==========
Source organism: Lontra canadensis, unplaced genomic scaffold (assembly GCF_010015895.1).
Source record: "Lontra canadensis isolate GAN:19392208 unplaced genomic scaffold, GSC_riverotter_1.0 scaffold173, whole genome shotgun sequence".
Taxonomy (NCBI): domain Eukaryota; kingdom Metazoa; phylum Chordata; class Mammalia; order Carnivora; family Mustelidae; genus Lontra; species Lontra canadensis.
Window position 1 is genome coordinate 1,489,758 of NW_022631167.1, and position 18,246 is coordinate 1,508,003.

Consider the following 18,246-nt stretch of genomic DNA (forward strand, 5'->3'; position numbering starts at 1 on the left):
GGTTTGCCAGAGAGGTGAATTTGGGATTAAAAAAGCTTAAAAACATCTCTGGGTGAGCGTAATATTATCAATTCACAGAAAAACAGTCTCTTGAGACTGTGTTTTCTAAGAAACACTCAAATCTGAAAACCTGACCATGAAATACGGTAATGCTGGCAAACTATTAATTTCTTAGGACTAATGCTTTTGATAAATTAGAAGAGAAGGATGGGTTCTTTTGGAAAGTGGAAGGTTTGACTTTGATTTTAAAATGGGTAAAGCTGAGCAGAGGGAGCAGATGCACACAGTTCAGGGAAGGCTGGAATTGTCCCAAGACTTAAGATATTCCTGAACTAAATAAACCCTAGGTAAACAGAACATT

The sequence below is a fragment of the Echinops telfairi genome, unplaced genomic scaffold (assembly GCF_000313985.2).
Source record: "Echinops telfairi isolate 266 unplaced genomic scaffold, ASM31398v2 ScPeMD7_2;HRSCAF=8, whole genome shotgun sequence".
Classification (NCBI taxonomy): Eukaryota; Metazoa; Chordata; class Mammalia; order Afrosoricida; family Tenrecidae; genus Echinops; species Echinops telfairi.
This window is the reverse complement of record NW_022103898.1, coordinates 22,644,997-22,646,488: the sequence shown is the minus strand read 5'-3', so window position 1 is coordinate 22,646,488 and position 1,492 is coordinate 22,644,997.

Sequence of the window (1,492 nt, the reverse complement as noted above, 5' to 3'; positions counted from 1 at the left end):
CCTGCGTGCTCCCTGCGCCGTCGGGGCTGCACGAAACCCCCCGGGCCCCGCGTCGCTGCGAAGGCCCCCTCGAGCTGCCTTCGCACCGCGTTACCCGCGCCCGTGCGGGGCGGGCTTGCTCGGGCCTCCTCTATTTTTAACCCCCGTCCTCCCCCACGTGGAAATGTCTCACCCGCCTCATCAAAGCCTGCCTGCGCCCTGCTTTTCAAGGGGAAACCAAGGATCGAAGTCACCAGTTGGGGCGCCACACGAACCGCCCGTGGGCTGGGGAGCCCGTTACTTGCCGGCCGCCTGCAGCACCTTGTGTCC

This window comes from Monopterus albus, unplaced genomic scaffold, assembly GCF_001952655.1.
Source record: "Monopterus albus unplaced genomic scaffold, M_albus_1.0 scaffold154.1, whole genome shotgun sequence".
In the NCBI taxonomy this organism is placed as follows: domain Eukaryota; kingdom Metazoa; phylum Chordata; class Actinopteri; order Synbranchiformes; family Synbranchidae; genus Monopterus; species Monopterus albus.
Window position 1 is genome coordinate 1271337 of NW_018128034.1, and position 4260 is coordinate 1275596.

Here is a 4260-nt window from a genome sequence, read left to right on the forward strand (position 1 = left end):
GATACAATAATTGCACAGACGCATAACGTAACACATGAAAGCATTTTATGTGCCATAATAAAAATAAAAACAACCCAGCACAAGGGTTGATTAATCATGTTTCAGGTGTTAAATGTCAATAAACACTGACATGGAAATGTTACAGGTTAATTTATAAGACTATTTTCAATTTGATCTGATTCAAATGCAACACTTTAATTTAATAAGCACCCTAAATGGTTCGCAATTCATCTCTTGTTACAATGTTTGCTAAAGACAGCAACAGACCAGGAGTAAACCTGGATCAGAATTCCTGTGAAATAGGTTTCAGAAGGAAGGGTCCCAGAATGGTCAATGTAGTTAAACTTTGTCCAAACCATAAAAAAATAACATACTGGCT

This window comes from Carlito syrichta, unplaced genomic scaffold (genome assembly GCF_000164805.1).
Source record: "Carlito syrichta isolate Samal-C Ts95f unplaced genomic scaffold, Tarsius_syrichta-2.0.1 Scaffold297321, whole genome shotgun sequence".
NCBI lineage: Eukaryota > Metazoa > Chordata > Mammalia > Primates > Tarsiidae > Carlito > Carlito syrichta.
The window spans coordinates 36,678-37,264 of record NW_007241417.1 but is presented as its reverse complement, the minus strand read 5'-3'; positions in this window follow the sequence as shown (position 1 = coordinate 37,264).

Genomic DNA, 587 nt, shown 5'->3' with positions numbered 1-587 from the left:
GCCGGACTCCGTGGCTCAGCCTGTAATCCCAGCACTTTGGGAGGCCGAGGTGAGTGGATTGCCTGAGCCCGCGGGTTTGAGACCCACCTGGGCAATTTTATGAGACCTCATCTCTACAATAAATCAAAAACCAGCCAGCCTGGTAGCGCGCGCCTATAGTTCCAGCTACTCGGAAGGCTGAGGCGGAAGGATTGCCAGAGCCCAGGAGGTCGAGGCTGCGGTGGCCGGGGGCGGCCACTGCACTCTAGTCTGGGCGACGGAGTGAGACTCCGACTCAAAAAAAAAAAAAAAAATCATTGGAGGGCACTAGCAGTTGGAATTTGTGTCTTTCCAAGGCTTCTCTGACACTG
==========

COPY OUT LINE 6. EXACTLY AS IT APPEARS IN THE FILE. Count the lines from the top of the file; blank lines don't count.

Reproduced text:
GGTTTGCCAGAGAGGTGAATTTGGGATTAAAAAAGCTTAAAAACATCTCTGGGTGAGCGTAATATTATCAATTCACAGAAAAACAGTCTCTTGAGACTGTGTTTTCTAAGAAACACTCAAATCTGAAAACCTGACCATGAAATACGGTAATGCTGGCAAACTATTAATTTCTTAGGACTAATGCTTTTGATAAATTAGAAGAGAAGGATGGGTTCTTTTGGAAAGTGGAAGGTTTGACTTTGATTTTAAAATGGGTAAAGCTGAGCAGAGGGAGCAGATGCACACAGTTCAGGGAAGGCTGGAATTGTCCCAAGACTTAAGATATTCCTGAACTAAATAAACCCTAGGTAAACAGAACATT